The wise son loves God, he is curious, he has absorbed the Jewish teaching about distinctions, he thinks about these issues in the future. Where does all this lead? He finishes his question by asking his parent what has been commanded to you— not to us! So does he accept the testimonies, decrees, and ordinances or not?

The simple son is often portrayed visually in Haggadot and at the Seder discussions generally as stupid. The Hebrew word for simple— as used in simple son— is tam. It is used dozens of times in the Bible as tam or tamim, and figuring out its unifying meaning will help us understand the second son in the Haggadah and at our Seder. In Genesis 17:1, God appears to Abraham and offers him the most meaningful, ambitious, and inspiring directive possible: “I am the Almighty God; walk before me and be tamim.” God is not telling Abraham to be stupid.

We are introduced to Abraham’s grandson Jacob, with God referring to him as an ish tam— a simple man. Jacob is, like every developed biblical figure, full of virtues and flaws. He also seems to have understood genetic engineering millennia before Gregor Mendel “discovered” it. The “simple” person, therefore, can be a genius— and also highly complex.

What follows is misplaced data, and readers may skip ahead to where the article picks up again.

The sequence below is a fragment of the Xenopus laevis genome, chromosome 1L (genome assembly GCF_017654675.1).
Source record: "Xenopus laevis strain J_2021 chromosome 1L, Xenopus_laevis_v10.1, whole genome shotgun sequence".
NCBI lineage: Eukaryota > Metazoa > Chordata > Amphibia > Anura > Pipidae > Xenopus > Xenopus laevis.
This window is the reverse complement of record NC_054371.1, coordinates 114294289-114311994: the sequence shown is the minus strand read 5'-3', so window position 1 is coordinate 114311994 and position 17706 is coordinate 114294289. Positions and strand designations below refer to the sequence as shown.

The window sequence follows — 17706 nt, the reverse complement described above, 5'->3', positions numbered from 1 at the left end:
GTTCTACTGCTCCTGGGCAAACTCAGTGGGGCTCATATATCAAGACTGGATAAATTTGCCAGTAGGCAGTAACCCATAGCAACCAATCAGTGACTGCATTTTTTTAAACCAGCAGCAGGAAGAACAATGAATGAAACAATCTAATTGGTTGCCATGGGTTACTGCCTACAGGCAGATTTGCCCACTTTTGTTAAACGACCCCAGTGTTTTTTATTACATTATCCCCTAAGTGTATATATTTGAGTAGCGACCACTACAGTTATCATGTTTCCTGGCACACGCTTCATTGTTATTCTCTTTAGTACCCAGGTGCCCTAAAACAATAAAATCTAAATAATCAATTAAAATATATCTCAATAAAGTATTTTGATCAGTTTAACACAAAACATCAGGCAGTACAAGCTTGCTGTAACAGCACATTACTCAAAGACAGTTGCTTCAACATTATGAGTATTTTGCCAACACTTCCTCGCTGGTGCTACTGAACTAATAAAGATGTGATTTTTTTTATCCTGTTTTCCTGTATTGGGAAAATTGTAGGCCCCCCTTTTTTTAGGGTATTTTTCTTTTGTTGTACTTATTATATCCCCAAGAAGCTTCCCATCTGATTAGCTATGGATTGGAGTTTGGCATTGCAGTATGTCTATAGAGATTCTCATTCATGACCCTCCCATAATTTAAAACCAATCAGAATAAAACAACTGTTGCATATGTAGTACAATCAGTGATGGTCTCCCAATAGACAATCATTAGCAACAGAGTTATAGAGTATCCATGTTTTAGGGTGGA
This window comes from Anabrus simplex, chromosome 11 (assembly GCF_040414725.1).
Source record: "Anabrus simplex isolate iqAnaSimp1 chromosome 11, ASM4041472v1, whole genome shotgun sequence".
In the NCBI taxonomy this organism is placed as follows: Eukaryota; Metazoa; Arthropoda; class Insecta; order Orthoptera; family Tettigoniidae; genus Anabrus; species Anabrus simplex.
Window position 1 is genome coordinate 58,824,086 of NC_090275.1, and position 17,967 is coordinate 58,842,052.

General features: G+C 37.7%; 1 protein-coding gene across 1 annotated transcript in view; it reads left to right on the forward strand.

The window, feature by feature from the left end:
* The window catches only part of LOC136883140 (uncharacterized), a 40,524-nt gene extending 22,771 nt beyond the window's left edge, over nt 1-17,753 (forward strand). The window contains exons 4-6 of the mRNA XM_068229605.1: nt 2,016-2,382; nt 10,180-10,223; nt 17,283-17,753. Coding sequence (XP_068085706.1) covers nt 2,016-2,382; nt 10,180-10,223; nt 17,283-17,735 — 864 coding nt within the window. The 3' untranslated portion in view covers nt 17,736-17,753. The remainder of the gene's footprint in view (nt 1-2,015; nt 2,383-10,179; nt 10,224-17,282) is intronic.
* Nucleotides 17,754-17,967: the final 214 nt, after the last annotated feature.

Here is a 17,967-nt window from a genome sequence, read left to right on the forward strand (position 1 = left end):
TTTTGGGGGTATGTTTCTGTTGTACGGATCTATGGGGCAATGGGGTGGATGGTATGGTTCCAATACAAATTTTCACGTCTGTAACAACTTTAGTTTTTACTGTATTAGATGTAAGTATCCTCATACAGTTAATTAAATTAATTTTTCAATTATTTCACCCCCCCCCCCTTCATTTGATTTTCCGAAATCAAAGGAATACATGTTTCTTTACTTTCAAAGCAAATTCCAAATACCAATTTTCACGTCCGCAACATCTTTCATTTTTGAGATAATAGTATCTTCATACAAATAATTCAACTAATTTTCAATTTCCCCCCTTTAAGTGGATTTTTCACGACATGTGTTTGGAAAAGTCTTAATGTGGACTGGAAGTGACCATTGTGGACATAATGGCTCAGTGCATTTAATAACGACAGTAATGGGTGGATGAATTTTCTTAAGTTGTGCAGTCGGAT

In the Pesach sequence in Exodus, God tells Moses that the sacrificial lamb— which the Israelites are to consume during their last meal in Egypt— must be tamin. In Deuteronomy, there are two uses of tam that are deeply instructive for these purposes. God calls himself tamim— and explains what he means: “The deeds of the Rock are tamim, for all His ways are just; a faithful God, without injustice, He is righteous and upright.” And God commands us, “Be tamim with God.” Achievement of tamim has long been the spiritual ambition of the Jew. It is wholeheartedness. And this quality is personified at the Seder by our tam— the child who is really our “wholehearted son.”

A question for the parents (and their children) at the Seder: Who would you want your daughter to marry— the wise son or the simple/wholehearted son?

As a father of two girls (and two boys), I choose for my daughters—wholeheartedly— the wholehearted son.

haggadah Section: -- Four Children
Source: The Telling